The biggest question stemming from the Yomiuri Giants’ decision to post pitcher Shun Yamaguchi to MLB is not how Yamaguchi might fare in the majors.
It’s when will Tomoyuki Sugano get there?
After years ago solidifying their resistance to the posting system on the back of denials to pitcher Koji Uehara, the Giants will finally allow a player to seek an MLB contract through the system, something unthinkable even a few days ago.
Now that the door is open, the natural question is what comes next? Sugano likely wouldn’t be able to make a move to MLB until after the 2021 season, but you have to wonder if Yamaguchi blazed a trail for him to go a little earlier.
The team may point to its free agent negotiations with Yamaguchi in 2016, when it may have agreed post him at some point if he signed, as a way around its previous stance of not using the posting system. Then, in a roundabout way, Yomiuri can couch this as a special case and still continue to make players it drafts wait until reaching international free agency.
“With each individual player, we’ll decide by monitoring the trends,” team president Tsukasa Imamura said during a news conference with Yamaguchi and manager Tatsunori Hara on Monday afternoon.
Which should make Sugano’s ears perk up. MLB teams’ too.
Because the trend, even as the Giants and Fukuoka SoftBank Hawks have stood against it, has been to eventually post players — sometimes even down the road after an initial denial. Although, there is much less incentive than before thanks to the version of the system adopted last year.
That aside, If any Giants player, other than maybe shortstop Hayato Sakamoto, has done enough to warrant consideration it’s Sugano, who has said MLB was among his goals.
Yamaguchi was seemingly also given a little credit for his performance this year in helping lead the team to its first Central League pennant since 2014. Yamaguchi was 15-4 with a 2.91 ERA. He led the CL in wins and with 188 strikeouts and a .789 winning percentage.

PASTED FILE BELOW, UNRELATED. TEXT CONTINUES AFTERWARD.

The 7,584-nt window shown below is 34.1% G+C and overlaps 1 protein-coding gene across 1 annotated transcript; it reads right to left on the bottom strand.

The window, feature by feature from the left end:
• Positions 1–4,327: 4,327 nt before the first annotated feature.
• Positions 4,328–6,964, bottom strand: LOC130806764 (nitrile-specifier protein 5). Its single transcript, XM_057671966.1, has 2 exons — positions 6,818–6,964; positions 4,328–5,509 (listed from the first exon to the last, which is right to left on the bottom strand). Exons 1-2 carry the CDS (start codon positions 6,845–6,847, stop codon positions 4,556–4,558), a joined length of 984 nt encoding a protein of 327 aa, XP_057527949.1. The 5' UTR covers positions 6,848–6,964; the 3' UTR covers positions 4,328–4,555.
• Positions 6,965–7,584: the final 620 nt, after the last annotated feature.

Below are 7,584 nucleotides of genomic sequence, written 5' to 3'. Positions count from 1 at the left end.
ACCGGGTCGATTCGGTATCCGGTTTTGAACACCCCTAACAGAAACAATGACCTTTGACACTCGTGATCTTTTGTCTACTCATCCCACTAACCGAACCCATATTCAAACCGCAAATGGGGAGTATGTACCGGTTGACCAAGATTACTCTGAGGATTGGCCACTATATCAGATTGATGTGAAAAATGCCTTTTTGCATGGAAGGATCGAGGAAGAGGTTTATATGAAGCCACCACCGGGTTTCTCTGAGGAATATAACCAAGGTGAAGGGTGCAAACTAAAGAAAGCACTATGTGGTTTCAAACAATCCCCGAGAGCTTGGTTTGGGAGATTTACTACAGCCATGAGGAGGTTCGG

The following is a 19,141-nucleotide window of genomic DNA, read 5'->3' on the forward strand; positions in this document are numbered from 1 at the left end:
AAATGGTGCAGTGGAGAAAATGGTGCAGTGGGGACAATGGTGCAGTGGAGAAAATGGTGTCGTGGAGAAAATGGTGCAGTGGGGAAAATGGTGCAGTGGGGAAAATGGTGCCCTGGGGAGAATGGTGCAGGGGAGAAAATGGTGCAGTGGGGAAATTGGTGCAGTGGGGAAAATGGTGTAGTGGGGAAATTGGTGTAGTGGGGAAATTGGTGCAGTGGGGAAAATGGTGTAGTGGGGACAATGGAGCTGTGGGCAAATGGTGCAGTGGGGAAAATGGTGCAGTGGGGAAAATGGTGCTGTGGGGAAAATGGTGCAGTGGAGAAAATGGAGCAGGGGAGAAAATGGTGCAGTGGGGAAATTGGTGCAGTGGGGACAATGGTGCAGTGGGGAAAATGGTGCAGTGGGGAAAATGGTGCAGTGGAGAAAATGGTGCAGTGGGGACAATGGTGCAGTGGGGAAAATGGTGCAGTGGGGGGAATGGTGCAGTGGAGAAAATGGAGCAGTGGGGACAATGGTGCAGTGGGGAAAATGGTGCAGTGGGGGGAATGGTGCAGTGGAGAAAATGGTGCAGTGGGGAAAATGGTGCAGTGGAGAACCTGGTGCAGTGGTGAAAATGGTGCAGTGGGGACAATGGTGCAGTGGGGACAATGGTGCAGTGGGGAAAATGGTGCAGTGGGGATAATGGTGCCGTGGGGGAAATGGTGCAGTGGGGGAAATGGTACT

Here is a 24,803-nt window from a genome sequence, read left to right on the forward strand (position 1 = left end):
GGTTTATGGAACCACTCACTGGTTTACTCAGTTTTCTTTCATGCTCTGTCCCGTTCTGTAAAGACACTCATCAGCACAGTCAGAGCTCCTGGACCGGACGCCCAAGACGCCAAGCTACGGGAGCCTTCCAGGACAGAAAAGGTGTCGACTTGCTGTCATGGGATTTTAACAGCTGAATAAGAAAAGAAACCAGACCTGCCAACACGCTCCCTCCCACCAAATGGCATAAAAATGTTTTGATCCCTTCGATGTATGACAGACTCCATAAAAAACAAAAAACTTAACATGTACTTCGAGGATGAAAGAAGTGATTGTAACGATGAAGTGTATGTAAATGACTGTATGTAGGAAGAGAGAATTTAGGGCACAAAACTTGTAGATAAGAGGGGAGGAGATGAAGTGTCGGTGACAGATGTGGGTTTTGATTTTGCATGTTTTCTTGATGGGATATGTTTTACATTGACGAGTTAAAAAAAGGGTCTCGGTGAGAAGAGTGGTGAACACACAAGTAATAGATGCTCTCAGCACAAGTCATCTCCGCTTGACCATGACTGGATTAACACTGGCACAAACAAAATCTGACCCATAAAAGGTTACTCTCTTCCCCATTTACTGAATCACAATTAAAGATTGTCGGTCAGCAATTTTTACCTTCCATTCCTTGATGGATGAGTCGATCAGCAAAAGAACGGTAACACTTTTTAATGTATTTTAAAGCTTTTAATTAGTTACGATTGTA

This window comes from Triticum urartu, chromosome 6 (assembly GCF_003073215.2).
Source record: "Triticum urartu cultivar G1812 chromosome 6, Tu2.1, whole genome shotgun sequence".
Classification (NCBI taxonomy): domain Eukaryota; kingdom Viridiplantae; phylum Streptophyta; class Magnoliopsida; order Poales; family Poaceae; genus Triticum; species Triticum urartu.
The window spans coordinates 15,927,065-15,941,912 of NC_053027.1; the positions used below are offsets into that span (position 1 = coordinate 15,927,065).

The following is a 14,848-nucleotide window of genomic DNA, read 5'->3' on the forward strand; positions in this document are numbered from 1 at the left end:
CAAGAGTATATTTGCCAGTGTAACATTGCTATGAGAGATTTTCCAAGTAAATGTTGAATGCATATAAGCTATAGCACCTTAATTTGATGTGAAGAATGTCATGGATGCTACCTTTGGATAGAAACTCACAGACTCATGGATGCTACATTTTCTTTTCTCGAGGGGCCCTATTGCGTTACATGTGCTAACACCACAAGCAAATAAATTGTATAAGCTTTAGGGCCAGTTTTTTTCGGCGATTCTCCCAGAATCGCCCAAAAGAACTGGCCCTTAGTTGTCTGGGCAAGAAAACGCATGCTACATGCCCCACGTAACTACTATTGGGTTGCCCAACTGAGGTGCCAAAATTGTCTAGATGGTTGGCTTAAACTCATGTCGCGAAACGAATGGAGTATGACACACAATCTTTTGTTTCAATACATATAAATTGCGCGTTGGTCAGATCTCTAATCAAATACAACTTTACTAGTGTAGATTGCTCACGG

So let’s imagine Sugano has a typically Sugano-type year in 2020 and helps the Giants win a pennant or the Japan Series. Or if he helps Japan win gold in the Tokyo Olympics.
What logic will the Giants use to not post him, if he wishes it? Especially now that Yamaguchi is on the move. The gateway from Yomiuri to the posting system went from being locked in a bank vault to sitting behind a screen door.
The Giants, though, still have the keys and are within their rights to keep Sugano (for whatever reason) until he earns his international free agency rights.
But if the Kyojin do indeed monitor the trends, they may find public opinion might not be so firmly behind them. Japan has come a long way since the days when Hideo Nomo was vilified for leaving for North America. So the fans could very well be behind Sugano if he wants to pitch in the majors.
Sugano has already sacrificed one year of his career for Yomiuri. After being drafted by Hokkaido Nippon Ham in 2011, he chose to sit out a season in hopes of re-entering the draft and landing with Yomiuri, managed then and now by Hara, his uncle.
There would also be no way to downplay his contributions to the team. He’s been a big part of two pennant winners and has won two Sawamura Awards.
He had a down year by his standards this season, finishing 11-6 with a career-worst 3.89 ERA. Even with that, Sugano has a career 2.36 ERA and 1.05 WHIP in 1,222 2/3 innings. He’s 87-47 for Yomiuri.
He had an unforgettable 2018, going 15-8 with a 2.14 ERA in 202 innings with 200 strikeouts, 10 complete games and eight shutouts. When he won the second of two straight Sawamura Awards that year, he cleared all seven of the award’s much talked about suggested benchmarks (at least 25 games started, 10 complete games, 15 wins, 600 winning percentage, 200 innings pitched, 150 strikeouts and an ERA of 2.50 or lower).
Even with Yamaguchi departing, it’s hard to imagine the Giants doing a complete 180 on the posting system. But the door is open, even if it’s only to special cases like Yamaguchi.
Even under that circumstance, the Giants may soon have to consider that no player on their team right now is as special as their ace pitcher.